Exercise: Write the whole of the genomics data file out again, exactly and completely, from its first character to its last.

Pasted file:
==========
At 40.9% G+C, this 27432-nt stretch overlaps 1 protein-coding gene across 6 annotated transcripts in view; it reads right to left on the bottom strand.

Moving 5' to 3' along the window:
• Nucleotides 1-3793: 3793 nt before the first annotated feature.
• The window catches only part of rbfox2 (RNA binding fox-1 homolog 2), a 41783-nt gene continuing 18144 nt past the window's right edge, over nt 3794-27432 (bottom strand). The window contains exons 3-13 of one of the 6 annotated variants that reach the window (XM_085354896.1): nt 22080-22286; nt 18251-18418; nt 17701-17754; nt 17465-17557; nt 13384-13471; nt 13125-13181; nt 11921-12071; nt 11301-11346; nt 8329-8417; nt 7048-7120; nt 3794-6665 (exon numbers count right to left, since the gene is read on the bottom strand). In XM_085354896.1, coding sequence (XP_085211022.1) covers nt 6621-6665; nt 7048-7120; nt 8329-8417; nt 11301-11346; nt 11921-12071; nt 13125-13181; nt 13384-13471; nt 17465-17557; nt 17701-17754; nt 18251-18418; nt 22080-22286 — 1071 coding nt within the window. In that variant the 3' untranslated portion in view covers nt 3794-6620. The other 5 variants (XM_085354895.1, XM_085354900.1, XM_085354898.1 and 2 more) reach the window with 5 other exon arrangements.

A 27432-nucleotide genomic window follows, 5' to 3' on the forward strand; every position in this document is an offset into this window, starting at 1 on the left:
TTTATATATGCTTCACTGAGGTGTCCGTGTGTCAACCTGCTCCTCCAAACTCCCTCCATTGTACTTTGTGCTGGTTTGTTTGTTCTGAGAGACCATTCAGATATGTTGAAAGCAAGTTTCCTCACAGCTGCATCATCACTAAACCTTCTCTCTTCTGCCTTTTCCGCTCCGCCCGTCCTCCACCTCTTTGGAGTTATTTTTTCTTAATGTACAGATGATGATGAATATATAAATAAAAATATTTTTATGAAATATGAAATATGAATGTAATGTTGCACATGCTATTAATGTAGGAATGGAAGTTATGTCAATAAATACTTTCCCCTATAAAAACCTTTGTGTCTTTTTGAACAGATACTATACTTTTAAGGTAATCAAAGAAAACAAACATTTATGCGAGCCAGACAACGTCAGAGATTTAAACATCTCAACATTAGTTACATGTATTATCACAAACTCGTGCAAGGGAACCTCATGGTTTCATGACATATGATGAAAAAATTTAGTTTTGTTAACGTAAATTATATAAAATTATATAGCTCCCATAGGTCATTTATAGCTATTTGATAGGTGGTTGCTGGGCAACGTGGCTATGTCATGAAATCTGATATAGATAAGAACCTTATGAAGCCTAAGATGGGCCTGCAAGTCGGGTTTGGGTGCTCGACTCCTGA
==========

At 40.9% G+C, this 27432-nt stretch overlaps 1 protein-coding gene across 6 annotated transcripts in view; it reads right to left on the bottom strand.

Moving 5' to 3' along the window:
• Nucleotides 1-3793: 3793 nt before the first annotated feature.
• The window catches only part of rbfox2 (RNA binding fox-1 homolog 2), a 41783-nt gene continuing 18144 nt past the window's right edge, over nt 3794-27432 (bottom strand). The window contains exons 3-13 of one of the 6 annotated variants that reach the window (XM_085354896.1): nt 22080-22286; nt 18251-18418; nt 17701-17754; nt 17465-17557; nt 13384-13471; nt 13125-13181; nt 11921-12071; nt 11301-11346; nt 8329-8417; nt 7048-7120; nt 3794-6665 (exon numbers count right to left, since the gene is read on the bottom strand). In XM_085354896.1, coding sequence (XP_085211022.1) covers nt 6621-6665; nt 7048-7120; nt 8329-8417; nt 11301-11346; nt 11921-12071; nt 13125-13181; nt 13384-13471; nt 17465-17557; nt 17701-17754; nt 18251-18418; nt 22080-22286 — 1071 coding nt within the window. In that variant the 3' untranslated portion in view covers nt 3794-6620. The other 5 variants (XM_085354895.1, XM_085354900.1, XM_085354898.1 and 2 more) reach the window with 5 other exon arrangements.

A 27432-nucleotide genomic window follows, 5' to 3' on the forward strand; every position in this document is an offset into this window, starting at 1 on the left:
TTTATATATGCTTCACTGAGGTGTCCGTGTGTCAACCTGCTCCTCCAAACTCCCTCCATTGTACTTTGTGCTGGTTTGTTTGTTCTGAGAGACCATTCAGATATGTTGAAAGCAAGTTTCCTCACAGCTGCATCATCACTAAACCTTCTCTCTTCTGCCTTTTCCGCTCCGCCCGTCCTCCACCTCTTTGGAGTTATTTTTTCTTAATGTACAGATGATGATGAATATATAAATAAAAATATTTTTATGAAATATGAAATATGAATGTAATGTTGCACATGCTATTAATGTAGGAATGGAAGTTATGTCAATAAATACTTTCCCCTATAAAAACCTTTGTGTCTTTTTGAACAGATACTATACTTTTAAGGTAATCAAAGAAAACAAACATTTATGCGAGCCAGACAACGTCAGAGATTTAAACATCTCAACATTAGTTACATGTATTATCACAAACTCGTGCAAGGGAACCTCATGGTTTCATGACATATGATGAAAAAATTTAGTTTTGTTAACGTAAATTATATAAAATTATATAGCTCCCATAGGTCATTTATAGCTATTTGATAGGTGGTTGCTGGGCAACGTGGCTATGTCATGAAATCTGATATAGATAAGAACCTTATGAAGCCTAAGATGGGCCTGCAAGTCGGGTTTGGGTGCTCGACTCCTGA